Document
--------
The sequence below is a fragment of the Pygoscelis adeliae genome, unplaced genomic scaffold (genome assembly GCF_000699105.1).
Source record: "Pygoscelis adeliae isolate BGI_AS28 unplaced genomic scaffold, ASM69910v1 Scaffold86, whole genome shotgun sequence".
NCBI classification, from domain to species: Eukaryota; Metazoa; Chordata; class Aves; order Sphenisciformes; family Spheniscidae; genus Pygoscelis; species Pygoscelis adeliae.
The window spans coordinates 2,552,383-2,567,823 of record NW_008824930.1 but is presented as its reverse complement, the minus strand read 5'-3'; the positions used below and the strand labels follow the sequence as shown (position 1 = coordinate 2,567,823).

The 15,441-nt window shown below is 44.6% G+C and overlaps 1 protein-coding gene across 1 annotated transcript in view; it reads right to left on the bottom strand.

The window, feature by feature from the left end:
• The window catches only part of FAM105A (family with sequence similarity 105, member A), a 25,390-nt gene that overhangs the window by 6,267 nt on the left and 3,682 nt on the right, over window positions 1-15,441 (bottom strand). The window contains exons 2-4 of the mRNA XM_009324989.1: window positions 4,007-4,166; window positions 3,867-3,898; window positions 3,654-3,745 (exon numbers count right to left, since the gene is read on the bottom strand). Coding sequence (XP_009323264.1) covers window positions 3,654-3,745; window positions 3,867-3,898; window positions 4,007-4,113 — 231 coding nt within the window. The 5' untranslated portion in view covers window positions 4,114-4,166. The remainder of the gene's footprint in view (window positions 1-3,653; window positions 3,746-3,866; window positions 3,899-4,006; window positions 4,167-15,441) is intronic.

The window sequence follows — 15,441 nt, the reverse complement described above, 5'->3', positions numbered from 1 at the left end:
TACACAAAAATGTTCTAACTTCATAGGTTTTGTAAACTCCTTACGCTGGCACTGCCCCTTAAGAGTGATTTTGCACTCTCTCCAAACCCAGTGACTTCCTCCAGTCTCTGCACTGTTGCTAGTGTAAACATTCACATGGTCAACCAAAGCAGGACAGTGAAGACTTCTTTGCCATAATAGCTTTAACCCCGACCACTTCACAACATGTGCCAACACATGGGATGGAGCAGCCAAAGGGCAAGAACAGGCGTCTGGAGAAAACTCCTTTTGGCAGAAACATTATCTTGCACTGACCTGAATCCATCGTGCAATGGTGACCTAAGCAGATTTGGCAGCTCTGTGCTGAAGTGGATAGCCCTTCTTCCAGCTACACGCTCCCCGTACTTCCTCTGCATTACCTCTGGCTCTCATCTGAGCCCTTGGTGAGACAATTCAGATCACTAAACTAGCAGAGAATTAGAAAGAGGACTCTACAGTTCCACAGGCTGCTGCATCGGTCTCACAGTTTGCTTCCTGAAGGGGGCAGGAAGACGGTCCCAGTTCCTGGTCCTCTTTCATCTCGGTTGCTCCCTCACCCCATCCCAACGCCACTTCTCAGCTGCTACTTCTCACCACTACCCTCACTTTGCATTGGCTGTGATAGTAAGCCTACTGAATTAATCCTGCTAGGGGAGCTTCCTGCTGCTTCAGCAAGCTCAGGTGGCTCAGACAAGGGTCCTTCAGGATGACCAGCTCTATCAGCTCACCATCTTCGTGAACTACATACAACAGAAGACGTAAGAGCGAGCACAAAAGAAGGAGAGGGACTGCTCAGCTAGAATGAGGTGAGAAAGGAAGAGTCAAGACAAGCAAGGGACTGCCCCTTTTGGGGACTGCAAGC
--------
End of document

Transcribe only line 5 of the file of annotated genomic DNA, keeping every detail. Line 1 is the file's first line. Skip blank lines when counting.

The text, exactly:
The 15,441-nt window shown below is 44.6% G+C and overlaps 1 protein-coding gene across 1 annotated transcript in view; it reads right to left on the bottom strand.